Measles is spreading among children in Ohio two months after the first cases were detected. As of Thursday morning, there were at least 82 measles cases in central Ohio, officials said, all of whom are children.
Columbus Public Health First announced an investigation in the Nov. 9 outbreak after four confirmed cases of measles were linked to a Franklin County daycare center. All of those cases were in unvaccinated children with no travel history, officials said, as Columbus Public Health Commissioner Dr. Mysheika Roberts urged parents to get their children vaccinated.
By the end of the month, the cases were linked to several other sites, including Polaris Mall, a church and a grocery store.
The number has since increased, and as of Thursday morning, Columbus Public Health reported at least 82 cases, including 32 hospitalizations. All of these cases are in children 17 and younger, with nearly 94% of these cases infecting infants, babies and children up to age 5, according to health data. So far, no child has died in the outbreak.
It appears so far that all children affected by the outbreak are at least partially unvaccinated, meaning they have only received one of the two doses needed for the measles-mumps-rubella vaccine, known as MMR, although four children still have an unknown vaccine. vaccination status. It is recommended that children receive their first dose between 12 and 15 months and the second between 4 and 6 years.
Symptoms of measles – usually a high fever, cough, runny nose and watery eyes – appear a week or two after contact with the virus, according to the Centers for Disease Control and Prevention, with a rash appearing three to five days after their appearance.
But “measles isn’t just a little rash,” the CDC says. “Measles can be dangerous, especially for babies and young children.”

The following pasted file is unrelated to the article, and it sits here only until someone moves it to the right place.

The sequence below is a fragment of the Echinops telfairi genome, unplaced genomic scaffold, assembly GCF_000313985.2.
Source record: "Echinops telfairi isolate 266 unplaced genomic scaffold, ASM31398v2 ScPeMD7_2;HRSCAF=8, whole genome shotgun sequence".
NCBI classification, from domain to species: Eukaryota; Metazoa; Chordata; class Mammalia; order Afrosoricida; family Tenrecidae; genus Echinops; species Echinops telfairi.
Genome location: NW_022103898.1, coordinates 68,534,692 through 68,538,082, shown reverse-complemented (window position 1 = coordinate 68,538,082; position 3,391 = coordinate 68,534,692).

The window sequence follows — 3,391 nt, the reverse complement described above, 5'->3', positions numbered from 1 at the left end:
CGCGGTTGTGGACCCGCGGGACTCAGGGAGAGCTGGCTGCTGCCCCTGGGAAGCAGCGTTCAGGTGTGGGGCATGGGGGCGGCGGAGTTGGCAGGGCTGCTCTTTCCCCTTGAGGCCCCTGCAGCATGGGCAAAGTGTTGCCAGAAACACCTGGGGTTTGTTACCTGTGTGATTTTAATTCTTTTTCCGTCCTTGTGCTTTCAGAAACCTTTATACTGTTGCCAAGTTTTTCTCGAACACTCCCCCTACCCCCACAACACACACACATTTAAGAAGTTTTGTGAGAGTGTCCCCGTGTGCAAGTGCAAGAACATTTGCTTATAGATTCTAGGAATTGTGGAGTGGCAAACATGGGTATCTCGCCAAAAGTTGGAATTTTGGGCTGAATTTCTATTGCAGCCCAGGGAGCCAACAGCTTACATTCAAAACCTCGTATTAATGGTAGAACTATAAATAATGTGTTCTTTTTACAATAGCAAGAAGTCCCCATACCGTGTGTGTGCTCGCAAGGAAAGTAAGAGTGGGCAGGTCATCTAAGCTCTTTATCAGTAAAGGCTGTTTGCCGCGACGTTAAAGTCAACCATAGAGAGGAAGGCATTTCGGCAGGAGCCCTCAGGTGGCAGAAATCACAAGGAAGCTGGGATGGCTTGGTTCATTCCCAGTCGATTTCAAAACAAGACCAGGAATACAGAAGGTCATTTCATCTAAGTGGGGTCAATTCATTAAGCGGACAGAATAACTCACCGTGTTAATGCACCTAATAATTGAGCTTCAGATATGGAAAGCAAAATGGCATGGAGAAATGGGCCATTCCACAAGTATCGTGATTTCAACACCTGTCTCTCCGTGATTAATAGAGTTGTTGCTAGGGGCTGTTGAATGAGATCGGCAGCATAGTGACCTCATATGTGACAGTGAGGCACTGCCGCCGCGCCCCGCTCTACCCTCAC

The MMR vaccine is critical to preventing the spread of measles because 90% of unvaccinated people exposed to the virus will become infected, Columbus health officials have warned. About 1 in 5 people with measles end up being hospitalized.
The Ohio outbreak has already surpassed the cases reported to the CDC in 2020 and 2021 combined and appears to make up the bulk of cases nationwide in 2022.
Dr. Shannon Dillon, a primary care pediatrician at Riley Children’s Health in Indiana, told CBS News this week that most outbreaks seen over the past decade are “clustered in unvaccinated people.”
“It’s hard to say what this one is going to do at this point because it looks like it’s early days,” she said. “…Any time you have a group of unvaccinated people who tend to associate with each other, there’s always a chance that it will spread quite quickly.”
Misinformation about vaccines and a lack of primary health care providers have made many parents reluctant to vaccinate their children against viruses like measles, she said. Vaccines remain “one of the most important things” that can be done to prevent the spread of disease.
“Things like measles killed millions of children around the world before the vaccine was available. And they’re very safe vaccines,” Dillon said. “The measles vaccine has been available since 1963 and has really had to be changed very little since. So we have decades of data showing how safe they are – and that’s something if you have any questions to You should feel comfortable talking to your child’s treating physician about this.”